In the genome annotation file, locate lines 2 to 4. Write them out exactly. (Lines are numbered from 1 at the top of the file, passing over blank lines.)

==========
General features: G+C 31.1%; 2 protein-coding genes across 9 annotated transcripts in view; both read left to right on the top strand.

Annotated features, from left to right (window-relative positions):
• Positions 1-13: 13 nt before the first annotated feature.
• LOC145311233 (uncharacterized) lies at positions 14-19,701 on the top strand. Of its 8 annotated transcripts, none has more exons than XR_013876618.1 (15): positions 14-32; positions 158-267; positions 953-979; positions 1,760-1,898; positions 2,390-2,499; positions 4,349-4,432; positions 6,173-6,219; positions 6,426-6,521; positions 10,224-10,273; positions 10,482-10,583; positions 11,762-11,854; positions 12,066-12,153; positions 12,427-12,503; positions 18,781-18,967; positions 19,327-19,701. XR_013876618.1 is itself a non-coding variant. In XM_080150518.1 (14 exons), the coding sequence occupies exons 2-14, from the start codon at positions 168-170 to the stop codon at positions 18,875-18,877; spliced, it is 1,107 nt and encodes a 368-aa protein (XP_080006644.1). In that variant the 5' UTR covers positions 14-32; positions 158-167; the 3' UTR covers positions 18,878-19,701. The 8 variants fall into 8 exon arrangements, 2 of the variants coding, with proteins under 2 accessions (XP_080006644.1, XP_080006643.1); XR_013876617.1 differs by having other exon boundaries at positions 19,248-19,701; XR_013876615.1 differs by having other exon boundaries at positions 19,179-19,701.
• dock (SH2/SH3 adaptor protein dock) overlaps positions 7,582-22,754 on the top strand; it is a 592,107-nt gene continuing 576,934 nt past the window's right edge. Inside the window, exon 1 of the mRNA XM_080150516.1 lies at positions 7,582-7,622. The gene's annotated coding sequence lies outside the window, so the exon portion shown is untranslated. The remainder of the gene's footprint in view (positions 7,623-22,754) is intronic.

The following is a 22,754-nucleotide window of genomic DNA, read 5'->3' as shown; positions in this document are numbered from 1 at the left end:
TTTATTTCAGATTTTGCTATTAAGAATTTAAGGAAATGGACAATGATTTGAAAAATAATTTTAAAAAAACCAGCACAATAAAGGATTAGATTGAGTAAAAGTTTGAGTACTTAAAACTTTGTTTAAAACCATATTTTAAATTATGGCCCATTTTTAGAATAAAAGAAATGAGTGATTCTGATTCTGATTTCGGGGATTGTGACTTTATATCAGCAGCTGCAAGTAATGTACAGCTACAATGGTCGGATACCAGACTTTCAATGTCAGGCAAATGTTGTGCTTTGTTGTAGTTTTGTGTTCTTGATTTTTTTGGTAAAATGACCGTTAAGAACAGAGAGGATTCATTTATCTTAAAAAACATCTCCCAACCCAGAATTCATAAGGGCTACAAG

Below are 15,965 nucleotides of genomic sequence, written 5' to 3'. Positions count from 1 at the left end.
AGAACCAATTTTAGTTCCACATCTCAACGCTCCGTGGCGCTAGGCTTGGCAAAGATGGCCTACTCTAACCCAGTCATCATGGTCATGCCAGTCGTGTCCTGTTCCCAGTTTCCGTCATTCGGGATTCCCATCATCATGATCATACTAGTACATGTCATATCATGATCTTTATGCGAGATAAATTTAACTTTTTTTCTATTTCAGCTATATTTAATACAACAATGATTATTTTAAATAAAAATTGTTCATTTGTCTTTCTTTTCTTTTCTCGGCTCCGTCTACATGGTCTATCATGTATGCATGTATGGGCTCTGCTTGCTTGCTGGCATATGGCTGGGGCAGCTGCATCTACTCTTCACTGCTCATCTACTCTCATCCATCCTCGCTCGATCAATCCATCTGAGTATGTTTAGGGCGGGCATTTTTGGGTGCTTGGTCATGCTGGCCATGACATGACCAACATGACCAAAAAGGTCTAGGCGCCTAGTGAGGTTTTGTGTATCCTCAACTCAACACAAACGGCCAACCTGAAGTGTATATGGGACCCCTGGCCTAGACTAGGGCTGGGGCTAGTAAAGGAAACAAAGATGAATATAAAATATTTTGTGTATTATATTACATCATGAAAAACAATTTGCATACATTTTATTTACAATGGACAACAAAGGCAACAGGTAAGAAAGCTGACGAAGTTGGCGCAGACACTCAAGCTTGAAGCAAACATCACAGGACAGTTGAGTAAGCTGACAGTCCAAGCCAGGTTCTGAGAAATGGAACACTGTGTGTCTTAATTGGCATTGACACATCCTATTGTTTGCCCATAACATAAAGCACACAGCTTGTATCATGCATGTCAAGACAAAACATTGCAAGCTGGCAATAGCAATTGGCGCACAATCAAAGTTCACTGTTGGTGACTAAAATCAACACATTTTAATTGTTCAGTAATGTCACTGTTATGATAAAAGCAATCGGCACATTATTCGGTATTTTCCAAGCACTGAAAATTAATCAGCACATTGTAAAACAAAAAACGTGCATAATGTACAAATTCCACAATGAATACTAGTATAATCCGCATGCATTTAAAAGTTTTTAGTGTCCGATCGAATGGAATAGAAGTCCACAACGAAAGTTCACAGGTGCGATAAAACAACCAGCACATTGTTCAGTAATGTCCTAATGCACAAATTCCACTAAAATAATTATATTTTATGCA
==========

Annotated features, from left to right (window-relative positions):
• Positions 1-13: 13 nt before the first annotated feature.
• LOC145311233 (uncharacterized) lies at positions 14-19,701 on the top strand. Of its 8 annotated transcripts, none has more exons than XR_013876618.1 (15): positions 14-32; positions 158-267; positions 953-979; positions 1,760-1,898; positions 2,390-2,499; positions 4,349-4,432; positions 6,173-6,219; positions 6,426-6,521; positions 10,224-10,273; positions 10,482-10,583; positions 11,762-11,854; positions 12,066-12,153; positions 12,427-12,503; positions 18,781-18,967; positions 19,327-19,701. XR_013876618.1 is itself a non-coding variant. In XM_080150518.1 (14 exons), the coding sequence occupies exons 2-14, from the start codon at positions 168-170 to the stop codon at positions 18,875-18,877; spliced, it is 1,107 nt and encodes a 368-aa protein (XP_080006644.1). In that variant the 5' UTR covers positions 14-32; positions 158-167; the 3' UTR covers positions 18,878-19,701. The 8 variants fall into 8 exon arrangements, 2 of the variants coding, with proteins under 2 accessions (XP_080006644.1, XP_080006643.1); XR_013876617.1 differs by having other exon boundaries at positions 19,248-19,701; XR_013876615.1 differs by having other exon boundaries at positions 19,179-19,701.